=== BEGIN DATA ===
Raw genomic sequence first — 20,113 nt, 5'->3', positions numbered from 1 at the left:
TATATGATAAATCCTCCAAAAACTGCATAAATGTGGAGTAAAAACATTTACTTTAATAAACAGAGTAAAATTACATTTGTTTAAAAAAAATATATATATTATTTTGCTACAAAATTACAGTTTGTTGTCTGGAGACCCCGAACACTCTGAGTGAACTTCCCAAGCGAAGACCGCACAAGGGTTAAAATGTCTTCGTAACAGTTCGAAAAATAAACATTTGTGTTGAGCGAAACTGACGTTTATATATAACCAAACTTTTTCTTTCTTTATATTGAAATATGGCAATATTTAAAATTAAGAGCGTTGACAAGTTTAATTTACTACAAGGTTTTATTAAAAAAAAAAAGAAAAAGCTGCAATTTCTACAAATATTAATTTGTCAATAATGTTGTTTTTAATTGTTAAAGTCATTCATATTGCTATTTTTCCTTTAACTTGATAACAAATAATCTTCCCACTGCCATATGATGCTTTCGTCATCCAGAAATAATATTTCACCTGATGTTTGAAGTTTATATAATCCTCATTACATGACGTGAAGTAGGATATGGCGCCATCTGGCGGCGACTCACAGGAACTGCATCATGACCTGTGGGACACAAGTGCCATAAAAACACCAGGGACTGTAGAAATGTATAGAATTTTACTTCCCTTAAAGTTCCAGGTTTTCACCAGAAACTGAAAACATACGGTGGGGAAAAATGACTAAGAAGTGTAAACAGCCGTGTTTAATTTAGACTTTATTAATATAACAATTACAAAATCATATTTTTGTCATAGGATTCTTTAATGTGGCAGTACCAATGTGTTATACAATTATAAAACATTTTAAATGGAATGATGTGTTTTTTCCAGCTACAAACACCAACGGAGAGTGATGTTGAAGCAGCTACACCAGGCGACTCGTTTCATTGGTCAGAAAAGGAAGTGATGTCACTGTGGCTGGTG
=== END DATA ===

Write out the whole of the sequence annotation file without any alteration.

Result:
Raw genomic sequence first — 20,113 nt, 5'->3', positions numbered from 1 at the left:
TATATGATAAATCCTCCAAAAACTGCATAAATGTGGAGTAAAAACATTTACTTTAATAAACAGAGTAAAATTACATTTGTTTAAAAAAAATATATATATTATTTTGCTACAAAATTACAGTTTGTTGTCTGGAGACCCCGAACACTCTGAGTGAACTTCCCAAGCGAAGACCGCACAAGGGTTAAAATGTCTTCGTAACAGTTCGAAAAATAAACATTTGTGTTGAGCGAAACTGACGTTTATATATAACCAAACTTTTTCTTTCTTTATATTGAAATATGGCAATATTTAAAATTAAGAGCGTTGACAAGTTTAATTTACTACAAGGTTTTATTAAAAAAAAAAAGAAAAAGCTGCAATTTCTACAAATATTAATTTGTCAATAATGTTGTTTTTAATTGTTAAAGTCATTCATATTGCTATTTTTCCTTTAACTTGATAACAAATAATCTTCCCACTGCCATATGATGCTTTCGTCATCCAGAAATAATATTTCACCTGATGTTTGAAGTTTATATAATCCTCATTACATGACGTGAAGTAGGATATGGCGCCATCTGGCGGCGACTCACAGGAACTGCATCATGACCTGTGGGACACAAGTGCCATAAAAACACCAGGGACTGTAGAAATGTATAGAATTTTACTTCCCTTAAAGTTCCAGGTTTTCACCAGAAACTGAAAACATACGGTGGGGAAAAATGACTAAGAAGTGTAAACAGCCGTGTTTAATTTAGACTTTATTAATATAACAATTACAAAATCATATTTTTGTCATAGGATTCTTTAATGTGGCAGTACCAATGTGTTATACAATTATAAAACATTTTAAATGGAATGATGTGTTTTTTCCAGCTACAAACACCAACGGAGAGTGATGTTGAAGCAGCTACACCAGGCGACTCGTTTCATTGGTCAGAAAAGGAAGTGATGTCACTGTGGCTGGTG